KM132 Transmission Gear Comparison

Last week I wrote about how I broke the KM132 transmission in my truck.  Luckily for me, I am an auto parts hoarder, and had a couple spare KM132 transmissions “just in case”.  My life isn’t as easy as pulling the old transmission out and slapping a spare one in though because the one in my truck was fairly heavily customized.  Not only that, but the spare KM132′s I had were intended for a wide block…. You know what, let’s back up the train a bit.

Back in the 1980′s Mitsubishi … ehem … I mean Dodge was putting 2.0L’s and 2.6L’s in many of their rear wheel drive vehicles.  Both engines were backed by either an automatic or a “KM132″ 5-speed manual transmission.  The 2.0L KM132′s were known as the “narrow-block” bolt pattern because the bell housing bolts were closer together than that of the 2.6L “wide-block” bolt pattern.  Simple enough right?  Well this is where is gets crazy…  My truck originally came with a 2.6L and a wide-block KM132.  I then ripped out the blown up 2.6L engine, and swapped a 1991 Eclipse 4G63 2.0L engine into it (which is a narrow block).  This meant that I needed to use the “narrow-block” KM132 in my truck.  I grabbed one from a junkyard, heavy modified it, and about 11 years later (last week), I broke it.  Oopsy.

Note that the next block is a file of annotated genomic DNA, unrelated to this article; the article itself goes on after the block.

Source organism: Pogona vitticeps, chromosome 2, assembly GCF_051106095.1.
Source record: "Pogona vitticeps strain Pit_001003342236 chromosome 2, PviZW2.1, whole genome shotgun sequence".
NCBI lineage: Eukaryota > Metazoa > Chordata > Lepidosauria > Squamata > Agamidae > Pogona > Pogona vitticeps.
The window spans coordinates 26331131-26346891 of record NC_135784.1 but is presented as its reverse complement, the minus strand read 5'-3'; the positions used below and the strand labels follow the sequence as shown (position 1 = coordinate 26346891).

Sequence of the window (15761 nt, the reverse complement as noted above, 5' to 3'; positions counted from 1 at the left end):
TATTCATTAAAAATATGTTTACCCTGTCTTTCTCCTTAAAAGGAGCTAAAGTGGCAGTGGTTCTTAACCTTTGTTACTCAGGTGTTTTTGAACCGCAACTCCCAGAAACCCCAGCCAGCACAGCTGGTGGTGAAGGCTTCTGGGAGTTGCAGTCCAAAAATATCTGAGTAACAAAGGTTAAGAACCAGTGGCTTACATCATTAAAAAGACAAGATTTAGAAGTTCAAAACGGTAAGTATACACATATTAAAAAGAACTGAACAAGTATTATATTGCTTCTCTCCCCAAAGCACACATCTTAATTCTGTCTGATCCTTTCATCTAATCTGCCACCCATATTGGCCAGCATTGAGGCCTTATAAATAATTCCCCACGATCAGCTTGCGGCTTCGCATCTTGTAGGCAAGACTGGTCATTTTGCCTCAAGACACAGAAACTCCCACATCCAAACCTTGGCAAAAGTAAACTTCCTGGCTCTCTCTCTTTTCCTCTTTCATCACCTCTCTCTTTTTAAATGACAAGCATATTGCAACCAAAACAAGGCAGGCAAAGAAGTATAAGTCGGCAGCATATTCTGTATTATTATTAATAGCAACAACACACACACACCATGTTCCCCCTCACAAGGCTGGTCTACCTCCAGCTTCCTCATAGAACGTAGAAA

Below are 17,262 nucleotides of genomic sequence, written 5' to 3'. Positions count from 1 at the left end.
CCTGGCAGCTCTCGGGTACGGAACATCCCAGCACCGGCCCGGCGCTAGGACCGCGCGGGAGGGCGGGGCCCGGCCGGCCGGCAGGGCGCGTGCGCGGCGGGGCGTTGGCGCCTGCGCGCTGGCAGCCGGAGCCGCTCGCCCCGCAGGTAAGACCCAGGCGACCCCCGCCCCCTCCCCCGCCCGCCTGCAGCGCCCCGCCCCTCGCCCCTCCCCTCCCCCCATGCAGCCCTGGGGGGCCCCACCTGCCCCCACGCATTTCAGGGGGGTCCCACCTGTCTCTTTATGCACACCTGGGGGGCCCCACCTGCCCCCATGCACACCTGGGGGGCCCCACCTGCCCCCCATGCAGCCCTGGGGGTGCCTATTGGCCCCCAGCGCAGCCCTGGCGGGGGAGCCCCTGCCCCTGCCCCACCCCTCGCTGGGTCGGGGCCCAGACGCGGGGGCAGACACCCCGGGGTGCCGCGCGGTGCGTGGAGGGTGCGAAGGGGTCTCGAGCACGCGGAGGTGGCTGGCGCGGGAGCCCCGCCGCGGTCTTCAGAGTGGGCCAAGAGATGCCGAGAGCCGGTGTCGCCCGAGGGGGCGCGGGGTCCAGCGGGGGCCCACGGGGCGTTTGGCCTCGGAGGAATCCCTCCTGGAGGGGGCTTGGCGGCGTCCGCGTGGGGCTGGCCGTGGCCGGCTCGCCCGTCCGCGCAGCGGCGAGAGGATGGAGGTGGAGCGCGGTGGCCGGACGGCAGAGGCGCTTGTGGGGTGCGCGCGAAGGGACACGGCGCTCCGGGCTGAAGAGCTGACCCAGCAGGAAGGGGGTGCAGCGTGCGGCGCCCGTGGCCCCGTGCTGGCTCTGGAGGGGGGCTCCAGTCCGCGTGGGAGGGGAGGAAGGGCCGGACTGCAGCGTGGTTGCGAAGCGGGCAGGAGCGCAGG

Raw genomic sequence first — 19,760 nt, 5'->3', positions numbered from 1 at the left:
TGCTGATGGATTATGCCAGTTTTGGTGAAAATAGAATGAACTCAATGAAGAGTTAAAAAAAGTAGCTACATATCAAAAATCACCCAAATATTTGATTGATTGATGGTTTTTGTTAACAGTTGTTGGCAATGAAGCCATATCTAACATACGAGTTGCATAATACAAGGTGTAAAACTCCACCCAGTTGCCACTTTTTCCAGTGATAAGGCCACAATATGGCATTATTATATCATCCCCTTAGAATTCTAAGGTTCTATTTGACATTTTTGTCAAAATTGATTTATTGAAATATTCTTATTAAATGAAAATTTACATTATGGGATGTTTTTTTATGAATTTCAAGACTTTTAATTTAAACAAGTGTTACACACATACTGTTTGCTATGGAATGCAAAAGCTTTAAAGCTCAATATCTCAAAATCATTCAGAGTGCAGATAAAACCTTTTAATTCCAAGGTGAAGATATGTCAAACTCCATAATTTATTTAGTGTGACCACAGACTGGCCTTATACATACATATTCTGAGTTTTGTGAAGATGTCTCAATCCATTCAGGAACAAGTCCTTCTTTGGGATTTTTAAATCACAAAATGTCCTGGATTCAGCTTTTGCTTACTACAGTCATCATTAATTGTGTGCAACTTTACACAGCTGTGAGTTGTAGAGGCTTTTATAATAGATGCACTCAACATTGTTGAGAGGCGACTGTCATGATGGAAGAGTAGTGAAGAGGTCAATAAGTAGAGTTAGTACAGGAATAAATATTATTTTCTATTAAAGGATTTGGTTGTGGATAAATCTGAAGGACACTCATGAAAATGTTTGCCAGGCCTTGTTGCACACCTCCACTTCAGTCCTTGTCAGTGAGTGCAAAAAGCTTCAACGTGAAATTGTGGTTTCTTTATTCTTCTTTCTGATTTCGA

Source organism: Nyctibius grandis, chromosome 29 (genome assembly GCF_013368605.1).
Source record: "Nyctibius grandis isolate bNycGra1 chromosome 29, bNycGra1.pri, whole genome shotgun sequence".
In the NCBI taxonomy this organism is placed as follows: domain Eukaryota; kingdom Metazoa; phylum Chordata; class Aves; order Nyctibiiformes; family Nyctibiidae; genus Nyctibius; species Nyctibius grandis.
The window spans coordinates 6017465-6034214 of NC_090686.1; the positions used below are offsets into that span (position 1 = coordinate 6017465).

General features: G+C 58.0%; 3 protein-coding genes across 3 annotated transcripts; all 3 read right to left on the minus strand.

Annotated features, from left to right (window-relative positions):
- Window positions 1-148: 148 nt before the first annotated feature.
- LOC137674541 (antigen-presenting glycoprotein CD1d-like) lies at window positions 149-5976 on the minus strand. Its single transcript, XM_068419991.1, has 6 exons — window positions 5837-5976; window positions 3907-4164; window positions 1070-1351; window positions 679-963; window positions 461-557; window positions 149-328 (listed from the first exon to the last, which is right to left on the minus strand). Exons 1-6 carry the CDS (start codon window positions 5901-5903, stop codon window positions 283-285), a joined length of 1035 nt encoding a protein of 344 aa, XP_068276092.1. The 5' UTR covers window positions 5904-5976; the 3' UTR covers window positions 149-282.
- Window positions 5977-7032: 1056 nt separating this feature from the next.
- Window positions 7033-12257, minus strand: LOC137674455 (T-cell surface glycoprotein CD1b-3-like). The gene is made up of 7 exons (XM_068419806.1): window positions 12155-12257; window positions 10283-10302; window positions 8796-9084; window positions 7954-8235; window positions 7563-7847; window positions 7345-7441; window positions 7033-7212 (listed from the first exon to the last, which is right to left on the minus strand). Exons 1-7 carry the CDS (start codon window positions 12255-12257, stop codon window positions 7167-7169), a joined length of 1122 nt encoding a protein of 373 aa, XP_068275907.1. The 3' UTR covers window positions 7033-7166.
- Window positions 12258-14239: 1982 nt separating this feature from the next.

Now, I made the assumption that the spare 2.6L KM132 transmission had the same internal components as my narrow-block KM132 that I broke.  That way I could swap the internals and be back on the road in short order.  I was sort of right.  The bearings are the same sizes (except for 1), but different styles. The clutch and driveshaft splines are the same too.  Then I discovered the really interesting thing that has been rumored for years. The wide-block KM132′s has wider gears than the narrow block did.  This basically told me that once I swapped the wider internals into my busted transmission, I would actually end up with a stronger transmission! Nice!  Well, that is assuming that it works when I’m done.  The other night, I took a couple pictures for comparison porpoises (like a dolphin).  One picture came out ok, and the other appears to be lit up by 10 billion candlepower flood lights.  I have no idea why this happened because I didn’t change the camera settings, and the photos were taken just minutes apart in the same exact spot.  See? Cameras really do hate me.  Any who, in each picture, notice the width of the gears on the right (wider) vs. the gears on the left (narrower). Cool stuff right?

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